QUESTION #1:  As noted above, Alabama has a current 68-game streak of being the betting favorite.  In the NFL, Jacksonville had a 42-game streak as an underdog until Week #16 last season (favored by 3 over visiting Tennessee).  Now that the Jaguars’ streak has been snapped, what NFL team has the longest current streak of games as an underdog?

QUESTION #2:  The Seattle Seahawks are seeking to reach a third straight Super Bowl this season.  Who was the last NFL team to accomplish this feat?

BONUS: There was one other team to do it since the beginning of the “Super Bowl” after the 1966 season.  Name that team.

QUESTION #3:  Name the college team with the longest current winning streak.

BONUS: Name the college team with the longest current losing streak (Good luck; not a Power 5 team).

QUESTION #4:  Big talk during the NBA Finals was whether LeBron James would win the MVP Award even if the CLE Cavaliers lost to the GS Warriors.  He ended up not winning the award; Golden State’s Andre Iguodala won it.  What three players on losing teams from three major American sports (basketball, baseball, football) have won Championship Series MVP awards?
HINT: There is only one from each of these three sports.

Oakland Raiders with 24 straight games as a ‘dog heading into the 2015 season.

Buffalo Bills actually went to four straight Super Bowls with QB Jim Kelly from the 1990-1993 seasons.
I thought you might get this one.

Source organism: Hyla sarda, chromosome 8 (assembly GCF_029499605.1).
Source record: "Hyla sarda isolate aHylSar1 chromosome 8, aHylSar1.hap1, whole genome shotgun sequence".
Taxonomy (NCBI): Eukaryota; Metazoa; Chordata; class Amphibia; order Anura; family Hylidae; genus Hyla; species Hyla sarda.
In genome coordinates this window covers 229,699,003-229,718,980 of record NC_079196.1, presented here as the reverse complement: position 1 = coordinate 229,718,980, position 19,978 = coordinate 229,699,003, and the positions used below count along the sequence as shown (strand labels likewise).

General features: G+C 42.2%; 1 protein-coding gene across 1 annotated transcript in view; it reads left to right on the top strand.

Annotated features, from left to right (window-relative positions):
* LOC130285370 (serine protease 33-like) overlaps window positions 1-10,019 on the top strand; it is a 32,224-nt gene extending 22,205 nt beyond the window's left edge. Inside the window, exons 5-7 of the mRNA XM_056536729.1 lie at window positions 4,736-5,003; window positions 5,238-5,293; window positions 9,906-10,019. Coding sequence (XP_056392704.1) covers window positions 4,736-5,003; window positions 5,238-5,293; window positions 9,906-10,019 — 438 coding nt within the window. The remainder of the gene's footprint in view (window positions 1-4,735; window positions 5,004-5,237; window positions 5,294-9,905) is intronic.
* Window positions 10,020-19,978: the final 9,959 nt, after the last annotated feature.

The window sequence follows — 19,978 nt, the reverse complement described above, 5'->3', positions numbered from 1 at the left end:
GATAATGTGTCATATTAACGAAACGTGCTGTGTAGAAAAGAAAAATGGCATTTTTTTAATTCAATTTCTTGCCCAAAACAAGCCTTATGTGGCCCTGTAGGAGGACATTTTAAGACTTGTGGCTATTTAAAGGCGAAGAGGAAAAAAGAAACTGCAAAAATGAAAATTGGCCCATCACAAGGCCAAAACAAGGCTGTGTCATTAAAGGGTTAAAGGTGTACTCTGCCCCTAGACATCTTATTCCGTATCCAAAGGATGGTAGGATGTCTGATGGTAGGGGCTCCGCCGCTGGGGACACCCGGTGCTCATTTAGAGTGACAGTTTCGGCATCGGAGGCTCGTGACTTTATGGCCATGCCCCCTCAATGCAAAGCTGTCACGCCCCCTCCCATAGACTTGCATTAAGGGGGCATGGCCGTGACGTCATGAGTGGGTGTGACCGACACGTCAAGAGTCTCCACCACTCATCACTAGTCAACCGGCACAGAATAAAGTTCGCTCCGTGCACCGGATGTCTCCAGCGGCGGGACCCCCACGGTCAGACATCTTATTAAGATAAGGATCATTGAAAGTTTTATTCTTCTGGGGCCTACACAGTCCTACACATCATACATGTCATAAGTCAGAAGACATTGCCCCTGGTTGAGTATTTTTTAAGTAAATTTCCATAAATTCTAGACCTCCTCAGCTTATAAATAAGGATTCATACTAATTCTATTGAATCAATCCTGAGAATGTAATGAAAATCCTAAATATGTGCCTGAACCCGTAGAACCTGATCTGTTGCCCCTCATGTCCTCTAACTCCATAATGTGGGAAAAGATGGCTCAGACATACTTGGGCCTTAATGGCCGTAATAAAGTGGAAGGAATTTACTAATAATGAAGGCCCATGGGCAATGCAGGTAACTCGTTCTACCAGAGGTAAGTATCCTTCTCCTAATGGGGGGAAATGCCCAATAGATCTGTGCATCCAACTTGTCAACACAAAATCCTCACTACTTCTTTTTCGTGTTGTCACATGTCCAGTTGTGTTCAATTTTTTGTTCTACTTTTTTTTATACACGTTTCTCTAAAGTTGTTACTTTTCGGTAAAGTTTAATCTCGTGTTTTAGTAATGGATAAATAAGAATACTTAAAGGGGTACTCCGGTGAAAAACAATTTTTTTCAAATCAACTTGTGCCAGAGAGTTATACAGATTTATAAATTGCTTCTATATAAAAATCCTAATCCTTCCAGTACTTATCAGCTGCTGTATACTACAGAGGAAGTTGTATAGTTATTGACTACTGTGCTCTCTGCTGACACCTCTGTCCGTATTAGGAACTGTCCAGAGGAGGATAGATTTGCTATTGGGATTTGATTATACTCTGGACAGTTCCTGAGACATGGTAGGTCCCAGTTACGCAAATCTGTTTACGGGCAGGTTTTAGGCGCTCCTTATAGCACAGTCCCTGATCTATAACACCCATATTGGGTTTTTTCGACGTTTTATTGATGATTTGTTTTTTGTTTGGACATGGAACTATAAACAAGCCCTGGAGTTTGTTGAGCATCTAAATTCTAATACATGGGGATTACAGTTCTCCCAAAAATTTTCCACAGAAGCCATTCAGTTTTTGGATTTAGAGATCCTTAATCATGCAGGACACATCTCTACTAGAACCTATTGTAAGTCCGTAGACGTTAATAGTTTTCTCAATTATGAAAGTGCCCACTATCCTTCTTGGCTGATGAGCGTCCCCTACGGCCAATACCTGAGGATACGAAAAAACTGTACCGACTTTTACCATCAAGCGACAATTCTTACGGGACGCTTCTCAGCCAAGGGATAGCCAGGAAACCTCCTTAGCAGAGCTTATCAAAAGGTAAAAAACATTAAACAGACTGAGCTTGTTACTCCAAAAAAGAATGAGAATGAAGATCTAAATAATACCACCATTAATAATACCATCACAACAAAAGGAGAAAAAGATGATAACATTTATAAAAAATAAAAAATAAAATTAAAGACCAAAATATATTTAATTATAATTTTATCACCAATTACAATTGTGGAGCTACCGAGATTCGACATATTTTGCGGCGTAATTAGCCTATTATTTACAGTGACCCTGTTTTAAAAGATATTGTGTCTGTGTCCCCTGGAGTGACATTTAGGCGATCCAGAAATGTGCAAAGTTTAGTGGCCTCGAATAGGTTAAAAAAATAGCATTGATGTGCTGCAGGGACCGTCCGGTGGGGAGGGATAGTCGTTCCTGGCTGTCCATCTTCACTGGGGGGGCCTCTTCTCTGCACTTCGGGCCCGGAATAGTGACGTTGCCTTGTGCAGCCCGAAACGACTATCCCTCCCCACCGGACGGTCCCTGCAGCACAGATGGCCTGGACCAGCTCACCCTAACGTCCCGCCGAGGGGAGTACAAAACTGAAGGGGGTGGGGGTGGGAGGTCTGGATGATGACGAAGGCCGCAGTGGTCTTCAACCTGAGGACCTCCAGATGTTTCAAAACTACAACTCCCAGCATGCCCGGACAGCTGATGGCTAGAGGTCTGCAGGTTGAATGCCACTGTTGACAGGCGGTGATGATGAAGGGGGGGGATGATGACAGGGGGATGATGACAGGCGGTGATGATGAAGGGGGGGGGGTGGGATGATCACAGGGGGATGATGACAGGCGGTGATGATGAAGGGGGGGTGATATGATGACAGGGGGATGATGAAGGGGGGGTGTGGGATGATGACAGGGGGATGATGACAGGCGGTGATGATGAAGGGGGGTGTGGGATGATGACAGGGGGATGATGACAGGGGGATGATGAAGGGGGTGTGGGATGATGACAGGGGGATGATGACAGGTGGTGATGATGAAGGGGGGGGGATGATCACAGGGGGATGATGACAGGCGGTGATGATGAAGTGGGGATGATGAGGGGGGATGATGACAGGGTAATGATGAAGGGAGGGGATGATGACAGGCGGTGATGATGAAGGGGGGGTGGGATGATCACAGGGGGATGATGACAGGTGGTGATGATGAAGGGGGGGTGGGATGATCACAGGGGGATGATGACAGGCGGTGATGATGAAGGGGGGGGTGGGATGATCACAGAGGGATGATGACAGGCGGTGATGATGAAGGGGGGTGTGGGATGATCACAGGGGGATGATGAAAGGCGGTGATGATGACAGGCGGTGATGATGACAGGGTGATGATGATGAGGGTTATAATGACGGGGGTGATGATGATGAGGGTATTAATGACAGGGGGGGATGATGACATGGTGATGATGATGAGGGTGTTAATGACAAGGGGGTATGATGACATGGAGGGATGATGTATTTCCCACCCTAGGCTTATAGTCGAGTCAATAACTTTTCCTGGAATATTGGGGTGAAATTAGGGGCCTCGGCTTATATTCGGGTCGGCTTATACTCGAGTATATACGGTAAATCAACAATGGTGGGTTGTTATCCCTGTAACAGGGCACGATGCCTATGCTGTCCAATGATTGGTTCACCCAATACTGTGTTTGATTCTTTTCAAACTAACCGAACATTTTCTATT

BONUS: The Miami Dolphins went to three straight Super Bowls in the 1971-1973 seasons.
The Minnesota Vikings went to three Super Bowls in a four-year span (1973-74, 1976 seasons).
The Denver Broncos went to three Super Bowls in a four-year span (1986-87, 1989 seasons).
The Dallas Cowboys went to three Super Bowls in a four-year span (1992-93, 1995 seasons).
The New England Rats (that’s an “R”, not a “P”) went to three Super Bowls in a four-year span (2001-02, 2004 seasons).

Ohio State with 13 straight wins.
Bonus: Georgia State with 11 straight losses.

In baseball, NY Yankees’ 2B Bobby Richardson received the 1960 World Series MVP Award after the Pinstripers lost the seventh and deciding game to the Pittsburgh Pirates, 10-9.  The Yankees scored two in the top of the ninth to tie the game, and then Bill Mazeroski hit a leadoff HR in the bottom of the ninth to win the Series.

In football, Dallas LB Chuck Howley won the Super Bowl V most valuable player award (1970 season) in a 16-13 loss to the Baltimore Colts.

In basketball, LA Lakers’ guard Jerry West at age 30 won the NBA Finals MVP Award after a 7-game series loss to the Boston Celtics in 1969.